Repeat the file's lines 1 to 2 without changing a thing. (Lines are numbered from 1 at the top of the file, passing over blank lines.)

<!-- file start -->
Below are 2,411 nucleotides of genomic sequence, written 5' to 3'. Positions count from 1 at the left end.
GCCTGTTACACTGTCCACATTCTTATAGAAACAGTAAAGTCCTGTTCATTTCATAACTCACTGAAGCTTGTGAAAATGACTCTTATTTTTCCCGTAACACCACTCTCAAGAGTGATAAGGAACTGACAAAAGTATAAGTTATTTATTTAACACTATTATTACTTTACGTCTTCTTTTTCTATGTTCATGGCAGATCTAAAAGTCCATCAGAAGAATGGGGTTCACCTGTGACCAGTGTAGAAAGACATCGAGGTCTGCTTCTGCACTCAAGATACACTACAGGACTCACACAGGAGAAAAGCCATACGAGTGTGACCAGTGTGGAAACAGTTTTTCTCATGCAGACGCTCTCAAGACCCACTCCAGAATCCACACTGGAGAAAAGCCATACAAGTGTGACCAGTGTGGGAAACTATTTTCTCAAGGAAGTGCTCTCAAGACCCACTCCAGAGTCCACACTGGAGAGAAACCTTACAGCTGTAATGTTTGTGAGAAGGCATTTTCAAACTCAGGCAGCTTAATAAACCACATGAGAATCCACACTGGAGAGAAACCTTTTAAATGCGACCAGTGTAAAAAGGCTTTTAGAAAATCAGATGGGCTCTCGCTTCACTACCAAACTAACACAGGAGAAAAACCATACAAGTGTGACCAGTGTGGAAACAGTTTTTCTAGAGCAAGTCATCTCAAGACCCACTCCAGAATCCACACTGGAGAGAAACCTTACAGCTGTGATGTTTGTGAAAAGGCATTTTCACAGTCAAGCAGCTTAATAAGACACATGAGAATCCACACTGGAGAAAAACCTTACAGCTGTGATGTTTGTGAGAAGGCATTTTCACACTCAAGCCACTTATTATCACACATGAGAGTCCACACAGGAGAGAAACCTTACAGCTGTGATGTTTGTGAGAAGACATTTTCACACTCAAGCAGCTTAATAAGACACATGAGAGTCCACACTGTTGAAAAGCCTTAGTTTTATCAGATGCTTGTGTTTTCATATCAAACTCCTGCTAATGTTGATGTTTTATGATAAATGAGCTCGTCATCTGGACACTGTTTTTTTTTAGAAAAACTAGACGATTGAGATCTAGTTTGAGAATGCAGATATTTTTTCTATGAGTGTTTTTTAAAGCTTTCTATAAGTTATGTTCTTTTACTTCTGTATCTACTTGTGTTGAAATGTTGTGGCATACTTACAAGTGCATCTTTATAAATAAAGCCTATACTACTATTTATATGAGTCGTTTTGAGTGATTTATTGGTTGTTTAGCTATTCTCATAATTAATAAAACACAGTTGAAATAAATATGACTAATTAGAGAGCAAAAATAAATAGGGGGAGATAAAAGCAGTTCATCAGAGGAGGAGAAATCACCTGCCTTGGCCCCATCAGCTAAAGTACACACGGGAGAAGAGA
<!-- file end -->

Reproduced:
Below are 2,411 nucleotides of genomic sequence, written 5' to 3'. Positions count from 1 at the left end.
GCCTGTTACACTGTCCACATTCTTATAGAAACAGTAAAGTCCTGTTCATTTCATAACTCACTGAAGCTTGTGAAAATGACTCTTATTTTTCCCGTAACACCACTCTCAAGAGTGATAAGGAACTGACAAAAGTATAAGTTATTTATTTAACACTATTATTACTTTACGTCTTCTTTTTCTATGTTCATGGCAGATCTAAAAGTCCATCAGAAGAATGGGGTTCACCTGTGACCAGTGTAGAAAGACATCGAGGTCTGCTTCTGCACTCAAGATACACTACAGGACTCACACAGGAGAAAAGCCATACGAGTGTGACCAGTGTGGAAACAGTTTTTCTCATGCAGACGCTCTCAAGACCCACTCCAGAATCCACACTGGAGAAAAGCCATACAAGTGTGACCAGTGTGGGAAACTATTTTCTCAAGGAAGTGCTCTCAAGACCCACTCCAGAGTCCACACTGGAGAGAAACCTTACAGCTGTAATGTTTGTGAGAAGGCATTTTCAAACTCAGGCAGCTTAATAAACCACATGAGAATCCACACTGGAGAGAAACCTTTTAAATGCGACCAGTGTAAAAAGGCTTTTAGAAAATCAGATGGGCTCTCGCTTCACTACCAAACTAACACAGGAGAAAAACCATACAAGTGTGACCAGTGTGGAAACAGTTTTTCTAGAGCAAGTCATCTCAAGACCCACTCCAGAATCCACACTGGAGAGAAACCTTACAGCTGTGATGTTTGTGAAAAGGCATTTTCACAGTCAAGCAGCTTAATAAGACACATGAGAATCCACACTGGAGAAAAACCTTACAGCTGTGATGTTTGTGAGAAGGCATTTTCACACTCAAGCCACTTATTATCACACATGAGAGTCCACACAGGAGAGAAACCTTACAGCTGTGATGTTTGTGAGAAGACATTTTCACACTCAAGCAGCTTAATAAGACACATGAGAGTCCACACTGTTGAAAAGCCTTAGTTTTATCAGATGCTTGTGTTTTCATATCAAACTCCTGCTAATGTTGATGTTTTATGATAAATGAGCTCGTCATCTGGACACTGTTTTTTTTTAGAAAAACTAGACGATTGAGATCTAGTTTGAGAATGCAGATATTTTTTCTATGAGTGTTTTTTAAAGCTTTCTATAAGTTATGTTCTTTTACTTCTGTATCTACTTGTGTTGAAATGTTGTGGCATACTTACAAGTGCATCTTTATAAATAAAGCCTATACTACTATTTATATGAGTCGTTTTGAGTGATTTATTGGTTGTTTAGCTATTCTCATAATTAATAAAACACAGTTGAAATAAATATGACTAATTAGAGAGCAAAAATAAATAGGGGGAGATAAAAGCAGTTCATCAGAGGAGGAGAAATCACCTGCCTTGGCCCCATCAGCTAAAGTACACACGGGAGAAGAGA